As Americans hit the road again, gas prices are soaring, and that’s hitting small businesses hard. Demand for gas hit its highest level since 1991, according to AAA, and gas prices have risen by a whopping 40% since the beginning of the year. And prices are going to continue to rise for the foreseeable future.
Small businesses take a bit hit when gas prices surge. Certainly businesses with vehicles on the road every day—construction, maintenance, delivery, transportation—see the costs immediately and directly.
But even businesses that don’t directly use many vehicles feel the pinch. Every order we ship, every sales call we make, every trip to the office costs more. We’ve got to find ways to save money, especially on anything involving gas or fuel.
What’s a small business to do?
1. Drive less. Duh
This seems obvious, but to save gas, cut down on the number of trips you take. Cluster deliveries and appointments so you’re not backtracking or going on different days. Attach routine errands to other trips. If possible, use public transportation or park in a central location and walk to your meetings. Find alternatives to driving (see #3).
2. Use a gas app
When you do have to fill up, use an app to find cheaper gas near you (as well as cleaner bathrooms!). These apps show you the actual prices at gas stations near you (or along your route to your destination). Two of the most popular are Gasbuddy or Gas Guru (download from the Apple or GooglePlay app store).
3. Go digital
If there was one thing Covid taught us, it’s that we can hold a whole lot of meetings and handle a ton of routine business matters without having to drive somewhere. Switch as many meetings to Zoom or another teleconference option. And don’t forget the phone! You can also take care of a lot of business with just a phone call.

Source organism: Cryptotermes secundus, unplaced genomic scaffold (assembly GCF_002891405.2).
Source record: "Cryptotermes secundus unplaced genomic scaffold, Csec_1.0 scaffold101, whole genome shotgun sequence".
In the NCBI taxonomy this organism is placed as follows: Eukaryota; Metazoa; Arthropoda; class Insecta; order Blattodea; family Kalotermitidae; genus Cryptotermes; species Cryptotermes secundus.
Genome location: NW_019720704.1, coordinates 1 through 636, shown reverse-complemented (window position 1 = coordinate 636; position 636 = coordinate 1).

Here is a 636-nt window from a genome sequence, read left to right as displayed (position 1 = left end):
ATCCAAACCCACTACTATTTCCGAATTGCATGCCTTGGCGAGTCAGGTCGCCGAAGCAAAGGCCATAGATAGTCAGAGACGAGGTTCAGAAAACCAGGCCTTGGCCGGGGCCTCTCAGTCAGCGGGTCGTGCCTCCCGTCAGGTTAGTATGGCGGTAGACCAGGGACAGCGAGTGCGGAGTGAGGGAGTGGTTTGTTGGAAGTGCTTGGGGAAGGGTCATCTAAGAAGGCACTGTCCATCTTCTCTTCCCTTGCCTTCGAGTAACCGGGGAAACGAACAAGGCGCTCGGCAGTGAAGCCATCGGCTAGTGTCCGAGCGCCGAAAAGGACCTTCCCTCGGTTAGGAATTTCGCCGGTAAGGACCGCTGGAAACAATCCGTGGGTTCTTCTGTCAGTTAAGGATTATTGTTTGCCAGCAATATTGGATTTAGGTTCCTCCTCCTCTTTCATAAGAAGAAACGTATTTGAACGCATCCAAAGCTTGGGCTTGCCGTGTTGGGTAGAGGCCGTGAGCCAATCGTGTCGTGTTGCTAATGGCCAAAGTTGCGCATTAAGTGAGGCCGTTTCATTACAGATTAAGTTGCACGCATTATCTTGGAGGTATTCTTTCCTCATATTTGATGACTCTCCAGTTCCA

4. Look for gas reward programs
It’s great to get cash back or discounts. You can find all kinds of gas reward programs—from credit card companies, supermarkets, warehouse clubs, and more. Find one that works for you, sign up, and use it.
5. Reduce shipping expenses
Shipping costs have risen dramatically in the last few years, and higher gas prices mean ever higher shipping costs to come. Sit down and seriously evaluate your packing and shipping practices. Do you need to be shipping everything you currently ship?
Look for lighter-weight packing materials, use the smallest containers you can. Consolidate shipments whenever possible.
6. Keep your car in shape
Keep your tires inflated to the recommended pressure; if your tires are deflated even a few pounds from maximum, you’ll lose gas mileage. Get a tune up. Basically, an old car with mechanical problems is going to use more gas than a well-tended vehicle. And drive slower—you use less gas when you stick to the speed limit. (That’s a hard one for me!)
7. Switch to hybrid or electric vehicles
Time to trade in that old truck, car, or van? Make the switch to hybrid or electric to significantly cut your tie to the gas pump. You may even qualify for a federal tax credit. You can check it out at the Department of Energy website.
8. Lighten your load
The heavier the load in your car or truck, the more gas you use. Yes, I told you to combine trips, so that may mean a heavier load for fewer trips. But many small business owners keep a whole lot of stuff they don’t need with them at all times. Can you remove some of the tools, samples, or excess materials you’re lugging around?
9. Encourage bike riding, public transit, walking, carpooling
The most gas your employees may use is in getting to work. Consider reimbursing employees for some of the cost of public transportation or getting a prize of some sort if they ride to work.
Finally, there’s one terrific opportunity presented by higher gas prices. For entrepreneurs who are creating products or services that save money on energy, you’ll find more willing investors and more eager customers. So if you’ve got a great idea for an alternative energy product or service, now’s the time to go for it!
Copyright Rhonda Abrams, 2021
This article originally ran in USA Today on July 14, 2021